Punyalan Agarbattis Malayalam Movie
The delicious self-critique that Ranjith Sankar's 'Punyalan Agarbathis' indulges in makes it an absorbing and well-made social satire, the darts of which hit the bull's eye. A jubilant film that is invariably entertaining, it makes use of liberal healthy doses of humor to drive home the points that it has in mind.
Joy Thakkolkaran (Jayasurya), the proprietor of Punayalan Agarbathis, has been waging a court battle against the Devaswom Board, for having refused to hand over elephant dung to a Christian. Joy does win the case, but the whole world seems to be conspiring against him, determined to drag his dreams down to dust.
Thakkolkaran is a delegate of the educated Malayali youngster population, who holds three postgraduate degrees - in Business Administration, Social Welfare and Psyhcology - and is yet frantically striving to do something worthwhile in life. While he converses in halting, yet assured English, he definitely looks like a wizard of words when he switches over to his mother tongue.
Very rarely does a film maker exhibit a consistency when it comes to an affinity towards certain themes, and Ranjith Sankar in his fourth film surprisingly carries forward his hilarious assault on Malayali names even further. Greenu is no ordinary name, and the young man has probably over the years learned to live with the disreputation that his parents had bestowed on him. There is the aide at the agarbathi factory who has been named Jibru, while the truck driver Abhaya Kumar turns out to be precisely the opposite of what his name suggests, and is badly in need of some fierce backing himself.
Ranjtih's critical barbs that are aimed at television as a medium that has a very definite influence on the population of the state continues in 'Punyalan Agarbathis' as well. A sizeable population seems to have had their fill of daily soaps and have moved on to news nights that broadcast juicy titibits that could give any television serial a run for its money. Especially noteworthy is Thakkolkaran's comment on the new generation finding soft porn substitutes on prime time television these days.
The director also goes hammer and tongs on the innumerable number of hartals that bring life to an almost comfortable standstill in the state. Thakkolkaran verbally makes mincemeat of the undeclared, informal holidays that sprout out all on a sudden from nowhere, and at a later point declares one himself much to the chagrin of the official hartal laborers.
I have a very special liking for the scene in which Thakkolkaran pays a visit to the Elephant Owners' Association office to give them an agarbathi demonstration. To a group of animal owners who sound skeptical about the possibilities of manufacturing incense from cow dung, Joy smiles and lights up a few sticks as an answer. Remarkable is the fragrance that ebbs across the screen and finds its way right into our nostrils.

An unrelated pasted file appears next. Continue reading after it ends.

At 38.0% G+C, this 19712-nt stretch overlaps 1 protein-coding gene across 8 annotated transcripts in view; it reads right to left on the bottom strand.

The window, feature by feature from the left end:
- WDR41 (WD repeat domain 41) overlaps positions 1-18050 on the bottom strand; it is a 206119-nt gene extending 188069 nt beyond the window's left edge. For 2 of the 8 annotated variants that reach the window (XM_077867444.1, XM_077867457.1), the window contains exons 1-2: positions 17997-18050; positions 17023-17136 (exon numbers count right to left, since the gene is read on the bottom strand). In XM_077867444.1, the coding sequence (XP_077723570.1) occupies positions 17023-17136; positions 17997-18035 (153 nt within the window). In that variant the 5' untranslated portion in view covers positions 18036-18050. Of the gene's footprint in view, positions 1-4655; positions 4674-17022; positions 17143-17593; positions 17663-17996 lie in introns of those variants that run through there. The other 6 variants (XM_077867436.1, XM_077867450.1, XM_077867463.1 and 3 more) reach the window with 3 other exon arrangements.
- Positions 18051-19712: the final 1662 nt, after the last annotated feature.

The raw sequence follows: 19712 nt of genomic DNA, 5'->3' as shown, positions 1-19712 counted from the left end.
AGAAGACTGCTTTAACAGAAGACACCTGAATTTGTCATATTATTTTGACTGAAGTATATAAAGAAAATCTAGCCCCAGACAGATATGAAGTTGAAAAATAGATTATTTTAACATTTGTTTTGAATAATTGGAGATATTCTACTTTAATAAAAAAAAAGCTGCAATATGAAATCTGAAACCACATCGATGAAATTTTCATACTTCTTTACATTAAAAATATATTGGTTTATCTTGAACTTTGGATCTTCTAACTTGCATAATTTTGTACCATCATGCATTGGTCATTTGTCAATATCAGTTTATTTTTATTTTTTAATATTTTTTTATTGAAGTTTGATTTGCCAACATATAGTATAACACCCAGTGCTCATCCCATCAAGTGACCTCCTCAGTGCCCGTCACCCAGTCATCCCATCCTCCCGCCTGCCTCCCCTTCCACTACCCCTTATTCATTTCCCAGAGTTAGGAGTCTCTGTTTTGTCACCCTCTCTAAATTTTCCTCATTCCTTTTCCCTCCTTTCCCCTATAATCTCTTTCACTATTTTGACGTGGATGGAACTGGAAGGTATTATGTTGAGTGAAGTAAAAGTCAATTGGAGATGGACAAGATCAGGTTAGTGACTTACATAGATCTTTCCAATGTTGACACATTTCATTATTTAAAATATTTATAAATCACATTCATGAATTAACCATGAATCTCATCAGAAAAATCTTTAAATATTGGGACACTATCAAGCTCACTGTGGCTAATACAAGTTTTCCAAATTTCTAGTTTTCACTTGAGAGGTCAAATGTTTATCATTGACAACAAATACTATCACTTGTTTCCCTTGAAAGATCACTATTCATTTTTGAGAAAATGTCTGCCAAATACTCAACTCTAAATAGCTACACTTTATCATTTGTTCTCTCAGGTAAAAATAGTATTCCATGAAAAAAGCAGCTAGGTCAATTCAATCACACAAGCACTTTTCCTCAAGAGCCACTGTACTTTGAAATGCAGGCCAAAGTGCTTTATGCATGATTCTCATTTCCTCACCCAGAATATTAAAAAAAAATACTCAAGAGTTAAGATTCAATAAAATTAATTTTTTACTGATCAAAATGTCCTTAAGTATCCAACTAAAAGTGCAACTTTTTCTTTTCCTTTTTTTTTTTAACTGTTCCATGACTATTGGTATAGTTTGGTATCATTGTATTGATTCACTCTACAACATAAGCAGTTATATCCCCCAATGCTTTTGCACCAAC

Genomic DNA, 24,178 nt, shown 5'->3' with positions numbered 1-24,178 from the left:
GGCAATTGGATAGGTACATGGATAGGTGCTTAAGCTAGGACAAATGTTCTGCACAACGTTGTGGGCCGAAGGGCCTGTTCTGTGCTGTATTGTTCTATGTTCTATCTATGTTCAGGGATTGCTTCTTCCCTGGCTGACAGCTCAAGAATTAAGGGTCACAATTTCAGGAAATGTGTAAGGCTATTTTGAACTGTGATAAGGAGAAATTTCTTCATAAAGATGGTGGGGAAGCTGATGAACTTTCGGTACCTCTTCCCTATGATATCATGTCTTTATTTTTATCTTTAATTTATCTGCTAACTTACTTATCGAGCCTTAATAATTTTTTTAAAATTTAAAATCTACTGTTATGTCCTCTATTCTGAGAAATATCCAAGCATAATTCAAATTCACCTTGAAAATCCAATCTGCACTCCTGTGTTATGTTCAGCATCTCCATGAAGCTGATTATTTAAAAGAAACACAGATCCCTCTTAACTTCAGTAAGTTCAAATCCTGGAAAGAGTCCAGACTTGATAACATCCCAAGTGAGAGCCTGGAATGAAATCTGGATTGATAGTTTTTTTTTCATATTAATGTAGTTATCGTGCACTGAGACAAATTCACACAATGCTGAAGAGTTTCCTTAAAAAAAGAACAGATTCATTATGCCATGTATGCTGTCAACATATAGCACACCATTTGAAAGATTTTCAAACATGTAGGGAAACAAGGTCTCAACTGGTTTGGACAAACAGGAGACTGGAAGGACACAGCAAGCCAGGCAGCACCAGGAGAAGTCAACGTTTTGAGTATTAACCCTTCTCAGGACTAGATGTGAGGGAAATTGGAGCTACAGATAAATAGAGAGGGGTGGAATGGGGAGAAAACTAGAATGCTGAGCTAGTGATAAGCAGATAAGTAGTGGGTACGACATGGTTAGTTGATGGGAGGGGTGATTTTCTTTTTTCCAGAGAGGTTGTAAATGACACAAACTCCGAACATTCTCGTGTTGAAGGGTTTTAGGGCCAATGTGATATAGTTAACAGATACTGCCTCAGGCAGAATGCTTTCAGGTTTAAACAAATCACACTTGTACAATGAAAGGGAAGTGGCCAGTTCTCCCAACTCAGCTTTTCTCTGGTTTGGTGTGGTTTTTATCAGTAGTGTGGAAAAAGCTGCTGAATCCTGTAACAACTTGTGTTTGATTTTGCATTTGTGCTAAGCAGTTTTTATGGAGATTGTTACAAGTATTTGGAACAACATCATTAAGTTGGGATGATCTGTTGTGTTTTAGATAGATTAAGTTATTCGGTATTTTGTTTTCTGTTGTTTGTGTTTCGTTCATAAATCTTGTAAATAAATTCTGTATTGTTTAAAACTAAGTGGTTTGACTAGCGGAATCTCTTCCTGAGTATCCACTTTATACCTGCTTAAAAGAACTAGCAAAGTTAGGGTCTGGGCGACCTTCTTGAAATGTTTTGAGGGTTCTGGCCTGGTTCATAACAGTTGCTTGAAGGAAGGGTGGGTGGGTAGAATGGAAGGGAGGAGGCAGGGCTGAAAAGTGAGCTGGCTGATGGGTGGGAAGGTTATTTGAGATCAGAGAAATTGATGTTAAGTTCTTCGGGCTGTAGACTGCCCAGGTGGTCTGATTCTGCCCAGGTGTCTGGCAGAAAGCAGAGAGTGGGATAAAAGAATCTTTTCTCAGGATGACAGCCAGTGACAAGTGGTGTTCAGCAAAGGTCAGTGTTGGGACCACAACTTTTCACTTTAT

What I find most interesting about Ranjith Sankar films are the casual, supple touches that he lends to an otherwise undemanding scene, that are handpicked from the world that we see around us. Perhaps for the first time ever, we get to see two factory employees engrossed in a do or die battle involving the Angry Birds, where everything else has dissolved into a vacuum, and where only wingless birds and pigs exist.
There is no end to the designs that Joy Thakkolkaran has stacked away somewhere behind the back of his head, and we do get a glimpse of a rickshaw project of his that had gone kaput not several years back. Even as he struggles to get a footing in the agarbathi business, he shoots a snapshot of himself in an Ambani pose, and floats around in a reverie that involves a booming airlines business and a media station.
Anu seems to be the perfect Malayali wife in more ways than one. For one, she works her head off and is the sole bread winner of the family, and very rarely makes claims to prove the point. She does take up the role of a punching bag, when hubby seems to have lost his cool and looks all set to have a nervous breakdown. And with a single night ride on their Vespa scooter, she instills in Joy the courage to face life afresh, brushing aside his apprehensions and dread with an atypical ease.
I simply loved Jayasurya as Joy Thakkolkaran, and perhaps more than his accent, it's the verve that he brings into his portrayal of the go-getter who simply refuses to give up, that I found truly adorable. Nyla Usha is gorgeous, and as Anu is perfectly cast, while Rachana Narayanankutty does a remarkable job of playing the non-nonsense lawyer. Definitely worth a special mention are actors as Sreejith Ravi, Aju Varghese and Sunil Sukhada who excel in their respective roles.
'Punyalan Agarbathis' is a good-natured and appealing slice of life that is much craftier than it actually looks. It's sharp, sprightly, smelly and without any doubt, truckloads of dung fun.